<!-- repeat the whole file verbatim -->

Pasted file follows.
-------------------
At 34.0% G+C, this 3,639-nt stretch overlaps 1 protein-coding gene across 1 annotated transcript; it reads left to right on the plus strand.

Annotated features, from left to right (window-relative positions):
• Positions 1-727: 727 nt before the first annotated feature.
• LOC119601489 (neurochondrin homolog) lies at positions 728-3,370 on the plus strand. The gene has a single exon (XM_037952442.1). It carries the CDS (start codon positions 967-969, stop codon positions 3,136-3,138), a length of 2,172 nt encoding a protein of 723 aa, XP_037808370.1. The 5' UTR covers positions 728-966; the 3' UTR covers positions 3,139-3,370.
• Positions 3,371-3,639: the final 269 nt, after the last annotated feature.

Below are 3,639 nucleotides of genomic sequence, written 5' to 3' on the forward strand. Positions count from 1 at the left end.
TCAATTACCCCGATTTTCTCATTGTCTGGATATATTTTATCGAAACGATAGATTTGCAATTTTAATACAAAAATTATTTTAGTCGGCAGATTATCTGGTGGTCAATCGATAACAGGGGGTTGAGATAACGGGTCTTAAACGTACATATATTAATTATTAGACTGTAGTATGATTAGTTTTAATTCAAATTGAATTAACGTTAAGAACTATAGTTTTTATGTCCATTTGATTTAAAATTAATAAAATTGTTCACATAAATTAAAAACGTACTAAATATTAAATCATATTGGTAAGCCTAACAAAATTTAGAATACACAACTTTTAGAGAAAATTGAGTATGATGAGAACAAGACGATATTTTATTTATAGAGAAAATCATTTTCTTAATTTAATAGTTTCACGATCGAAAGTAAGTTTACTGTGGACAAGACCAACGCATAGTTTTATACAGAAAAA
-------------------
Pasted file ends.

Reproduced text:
At 34.0% G+C, this 3,639-nt stretch overlaps 1 protein-coding gene across 1 annotated transcript; it reads left to right on the plus strand.

Annotated features, from left to right (window-relative positions):
• Positions 1-727: 727 nt before the first annotated feature.
• LOC119601489 (neurochondrin homolog) lies at positions 728-3,370 on the plus strand. The gene has a single exon (XM_037952442.1). It carries the CDS (start codon positions 967-969, stop codon positions 3,136-3,138), a length of 2,172 nt encoding a protein of 723 aa, XP_037808370.1. The 5' UTR covers positions 728-966; the 3' UTR covers positions 3,139-3,370.
• Positions 3,371-3,639: the final 269 nt, after the last annotated feature.

Below are 3,639 nucleotides of genomic sequence, written 5' to 3' on the forward strand. Positions count from 1 at the left end.
TCAATTACCCCGATTTTCTCATTGTCTGGATATATTTTATCGAAACGATAGATTTGCAATTTTAATACAAAAATTATTTTAGTCGGCAGATTATCTGGTGGTCAATCGATAACAGGGGGTTGAGATAACGGGTCTTAAACGTACATATATTAATTATTAGACTGTAGTATGATTAGTTTTAATTCAAATTGAATTAACGTTAAGAACTATAGTTTTTATGTCCATTTGATTTAAAATTAATAAAATTGTTCACATAAATTAAAAACGTACTAAATATTAAATCATATTGGTAAGCCTAACAAAATTTAGAATACACAACTTTTAGAGAAAATTGAGTATGATGAGAACAAGACGATATTTTATTTATAGAGAAAATCATTTTCTTAATTTAATAGTTTCACGATCGAAAGTAAGTTTACTGTGGACAAGACCAACGCATAGTTTTATACAGAAAAA